I’m a voracious reader but, until recently, I never read short stories. There was something about them that seemed slight – lacking the breadth of a novel or the depth of a poem. Then a couple of years ago the novelist Christopher Wakling suggested that I read Alice Munro, and I realised the best short stories had breadth and depth. Since then I’ve been giving myself a crash course in the greats – Mavis Gallant, Grace Paley, John Cheever, David Foster Wallace, Richard Yates, Lydia Davis, Lorrie Moore, Ludmilla Petrushevskaya, Gogol, Chekhov, De Maupassant, Saki, Scott Fitzgerald, Anais Nin, Mansfield, Poe and MR James, not to mention new writers in the form such as Clare Wigfall and Sarah Hall (I read Sarah’s wonderful book ‘The Beautiful Indifference’ last week).
I’ve also been dabbling tentatively in the form myself, so for National Short Story Day – June 20th, the shortest night of the year – I thought I’d post a small, unpublished story. It’s inspired by the two years I spent at the University of Essex for the RLF – in spring I’d always get off the train at Wivenhoe and walk to university through the bluebell wood. I also wrote it after a week immersed in Somerset Maugham’s colonial tales, where the narrator is so often a new man in town – a stranger who, over drinks, induces a confession from one of the locals.
The Ballad of Tom Allan
I was travelling. I am always travelling. This time I was in Wivenhoe, a town on the River Colne that had once been a centre of shipbuilding. In my room in the bed and breakfast, I washed my hands and slapped my face with handfuls of cold water and put on a clean shirt and trousers. Then I went out for a stroll in the early evening light. There were high, blonde, shushing grasses by the water, and a couple of small, tethered boats that thudded against each-other. There were pastel houses – pale, skin pink and a bone colour. I imagined how the place must have been three centuries before, when they were building cargo vessels and fishing smacks: fishermen coming in with baskets of sprats and oysters and workers spilling out of the ropery towards the taverns.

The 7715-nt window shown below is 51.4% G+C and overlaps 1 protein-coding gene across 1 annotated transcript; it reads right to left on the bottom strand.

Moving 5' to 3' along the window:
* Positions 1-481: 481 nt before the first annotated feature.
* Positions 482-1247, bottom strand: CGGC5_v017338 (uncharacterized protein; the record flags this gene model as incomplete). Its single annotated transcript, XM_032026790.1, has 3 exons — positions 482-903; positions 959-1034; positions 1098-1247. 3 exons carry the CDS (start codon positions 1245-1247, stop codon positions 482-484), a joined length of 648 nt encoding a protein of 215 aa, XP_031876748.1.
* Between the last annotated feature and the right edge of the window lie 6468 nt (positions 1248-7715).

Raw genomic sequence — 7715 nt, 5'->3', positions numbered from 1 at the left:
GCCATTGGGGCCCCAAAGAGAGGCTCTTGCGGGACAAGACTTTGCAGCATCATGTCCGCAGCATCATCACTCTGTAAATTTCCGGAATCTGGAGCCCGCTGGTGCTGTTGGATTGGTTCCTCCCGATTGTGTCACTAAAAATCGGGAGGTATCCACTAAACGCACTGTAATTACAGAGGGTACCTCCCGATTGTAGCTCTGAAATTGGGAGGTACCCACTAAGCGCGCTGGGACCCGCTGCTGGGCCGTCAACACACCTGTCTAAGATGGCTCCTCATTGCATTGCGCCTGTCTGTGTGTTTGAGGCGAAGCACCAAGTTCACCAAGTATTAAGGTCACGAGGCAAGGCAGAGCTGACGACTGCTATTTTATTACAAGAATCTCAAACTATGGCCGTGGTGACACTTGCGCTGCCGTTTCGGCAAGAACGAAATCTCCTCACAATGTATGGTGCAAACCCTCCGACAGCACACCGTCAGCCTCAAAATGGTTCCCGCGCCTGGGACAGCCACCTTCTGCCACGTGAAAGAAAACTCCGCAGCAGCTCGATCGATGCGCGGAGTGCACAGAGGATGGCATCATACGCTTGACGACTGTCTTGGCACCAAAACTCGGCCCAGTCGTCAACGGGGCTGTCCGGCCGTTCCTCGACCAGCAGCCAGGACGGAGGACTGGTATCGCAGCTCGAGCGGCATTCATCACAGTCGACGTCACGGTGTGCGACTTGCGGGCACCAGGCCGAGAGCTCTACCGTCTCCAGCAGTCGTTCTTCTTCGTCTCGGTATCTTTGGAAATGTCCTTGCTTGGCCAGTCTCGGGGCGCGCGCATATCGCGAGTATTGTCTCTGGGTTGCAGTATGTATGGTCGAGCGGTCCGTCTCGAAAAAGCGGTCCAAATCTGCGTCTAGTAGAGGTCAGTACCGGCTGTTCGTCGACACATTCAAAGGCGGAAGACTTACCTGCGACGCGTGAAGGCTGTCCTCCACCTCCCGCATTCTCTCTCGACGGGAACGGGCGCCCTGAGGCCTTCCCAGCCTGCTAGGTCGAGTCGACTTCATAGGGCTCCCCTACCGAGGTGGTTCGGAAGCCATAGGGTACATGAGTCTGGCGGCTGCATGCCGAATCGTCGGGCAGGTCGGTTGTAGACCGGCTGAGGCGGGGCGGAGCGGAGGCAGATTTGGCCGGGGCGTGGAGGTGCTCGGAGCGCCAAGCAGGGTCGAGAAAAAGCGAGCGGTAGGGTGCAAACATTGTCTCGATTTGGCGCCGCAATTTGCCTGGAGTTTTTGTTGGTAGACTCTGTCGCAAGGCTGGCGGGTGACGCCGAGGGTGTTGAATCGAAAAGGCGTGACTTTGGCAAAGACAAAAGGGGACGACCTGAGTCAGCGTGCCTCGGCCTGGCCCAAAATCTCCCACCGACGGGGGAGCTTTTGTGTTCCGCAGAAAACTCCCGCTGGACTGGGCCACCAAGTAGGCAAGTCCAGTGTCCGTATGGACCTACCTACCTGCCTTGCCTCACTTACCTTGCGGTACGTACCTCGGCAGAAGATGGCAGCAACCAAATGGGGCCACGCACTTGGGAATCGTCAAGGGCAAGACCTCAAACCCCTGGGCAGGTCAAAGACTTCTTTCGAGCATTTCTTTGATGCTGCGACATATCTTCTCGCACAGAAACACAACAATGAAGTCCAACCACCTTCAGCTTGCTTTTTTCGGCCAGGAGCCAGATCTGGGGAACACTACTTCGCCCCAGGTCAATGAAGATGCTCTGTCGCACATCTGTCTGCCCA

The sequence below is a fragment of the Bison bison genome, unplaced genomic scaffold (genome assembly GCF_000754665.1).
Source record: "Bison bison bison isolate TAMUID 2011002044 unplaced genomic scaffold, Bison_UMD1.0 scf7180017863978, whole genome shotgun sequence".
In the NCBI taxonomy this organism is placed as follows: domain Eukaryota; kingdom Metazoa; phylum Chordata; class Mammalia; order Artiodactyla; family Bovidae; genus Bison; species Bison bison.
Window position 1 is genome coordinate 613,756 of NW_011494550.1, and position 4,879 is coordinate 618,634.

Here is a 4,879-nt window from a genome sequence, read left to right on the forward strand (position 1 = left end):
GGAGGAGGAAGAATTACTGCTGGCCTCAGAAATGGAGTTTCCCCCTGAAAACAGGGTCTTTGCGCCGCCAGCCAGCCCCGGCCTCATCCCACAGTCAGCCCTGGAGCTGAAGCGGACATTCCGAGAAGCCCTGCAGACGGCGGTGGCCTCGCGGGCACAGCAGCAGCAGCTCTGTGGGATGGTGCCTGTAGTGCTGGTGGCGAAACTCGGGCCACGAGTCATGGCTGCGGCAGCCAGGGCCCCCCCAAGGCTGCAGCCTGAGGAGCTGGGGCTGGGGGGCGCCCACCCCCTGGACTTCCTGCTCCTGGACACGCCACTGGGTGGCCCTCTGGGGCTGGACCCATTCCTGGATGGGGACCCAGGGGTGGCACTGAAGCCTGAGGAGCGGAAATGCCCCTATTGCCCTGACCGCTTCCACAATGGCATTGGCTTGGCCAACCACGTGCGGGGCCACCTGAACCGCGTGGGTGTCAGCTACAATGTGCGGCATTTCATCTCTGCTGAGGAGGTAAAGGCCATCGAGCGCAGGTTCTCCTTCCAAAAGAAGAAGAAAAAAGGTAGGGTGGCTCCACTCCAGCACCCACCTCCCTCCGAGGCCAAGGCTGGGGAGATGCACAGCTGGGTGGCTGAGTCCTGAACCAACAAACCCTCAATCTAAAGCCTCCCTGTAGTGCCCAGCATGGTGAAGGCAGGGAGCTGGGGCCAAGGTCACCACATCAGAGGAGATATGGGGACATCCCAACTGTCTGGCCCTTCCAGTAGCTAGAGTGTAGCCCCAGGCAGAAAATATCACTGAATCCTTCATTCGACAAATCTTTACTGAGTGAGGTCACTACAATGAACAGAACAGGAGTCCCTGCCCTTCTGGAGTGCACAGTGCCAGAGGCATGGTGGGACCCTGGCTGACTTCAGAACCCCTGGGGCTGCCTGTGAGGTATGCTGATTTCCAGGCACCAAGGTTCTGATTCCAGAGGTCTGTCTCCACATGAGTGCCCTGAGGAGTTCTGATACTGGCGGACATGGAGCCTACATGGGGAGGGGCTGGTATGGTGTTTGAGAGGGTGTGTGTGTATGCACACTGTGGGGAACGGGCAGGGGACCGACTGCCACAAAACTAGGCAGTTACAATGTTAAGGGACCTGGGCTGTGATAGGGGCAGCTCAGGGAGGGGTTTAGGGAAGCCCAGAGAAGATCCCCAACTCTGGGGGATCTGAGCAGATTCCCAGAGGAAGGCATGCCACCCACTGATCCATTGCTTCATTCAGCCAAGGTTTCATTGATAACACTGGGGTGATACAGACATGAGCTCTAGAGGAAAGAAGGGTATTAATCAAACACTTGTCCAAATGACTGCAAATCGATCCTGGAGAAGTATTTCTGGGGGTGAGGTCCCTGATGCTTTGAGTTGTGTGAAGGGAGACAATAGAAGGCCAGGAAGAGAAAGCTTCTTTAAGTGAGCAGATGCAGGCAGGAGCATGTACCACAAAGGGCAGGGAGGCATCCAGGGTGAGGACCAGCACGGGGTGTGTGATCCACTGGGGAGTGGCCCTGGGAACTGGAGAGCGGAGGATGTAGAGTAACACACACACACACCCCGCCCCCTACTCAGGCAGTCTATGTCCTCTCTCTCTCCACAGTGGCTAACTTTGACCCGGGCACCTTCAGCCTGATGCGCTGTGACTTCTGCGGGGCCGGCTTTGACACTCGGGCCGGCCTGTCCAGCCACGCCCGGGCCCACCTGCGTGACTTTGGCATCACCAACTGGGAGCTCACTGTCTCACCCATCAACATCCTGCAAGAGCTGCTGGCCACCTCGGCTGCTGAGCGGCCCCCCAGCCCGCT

When I’d completed my stroll I went to a pub to get some dinner. It was April, but it was a muggy night. The barman was flush-faced. ‘Needs to break, doesn’t it?’ he asked. I nodded and ordered a pint of Adnams and a steak and kidney pie. I was given a number on a stand, for my order. There were no seats free, so I asked a man reading a paper if I could sit at his table. He nodded assent.
The man was about fifty. He had thinning brown hair and grey patches in his beard. He was wearing a finely checked shirt. It was only after I’d begun to drink my pint that I realised he wasn’t reading the paper at all, he was staring. He seemed agitated. And then he looked up at me: ‘You’re not a local are you? New in town?’ He tried a smile, but it sat awkwardly on his face. His upper lip shone with sweat.
‘Just passing through,’ I said.
‘I thought you were. I thought I would have known you if you were a local. It’s a beautiful place, don’t you think?’
‘Yes,’ I said. I didn’t want to talk particularly, but it seemed he did. I considered moving, but there was something very nervous about him. I didn’t want a scene.
‘Hoe means ridge,’ he said. ‘Wifa is just a proper name. Wifa’s ridge.’
‘I’ve lived here twenty years,’ he said. ‘Twenty years! I had such dreams as a young man. I was into folk music. Fairport Convention, Pentangle. Carrying my guitar around. I was once on a bill with Richard Thompson. I was going to be a musician! And then Sian, my wife, my ex-wife, Sian got pregnant and I started teaching. Teaching at the university – those big concrete towers you can see from outside? Those. And you settle. You settle for playing at the pub now and then on your guitar, and your children having dreams instead of you. And now they’ve all gone. Kids to uni. Sian.’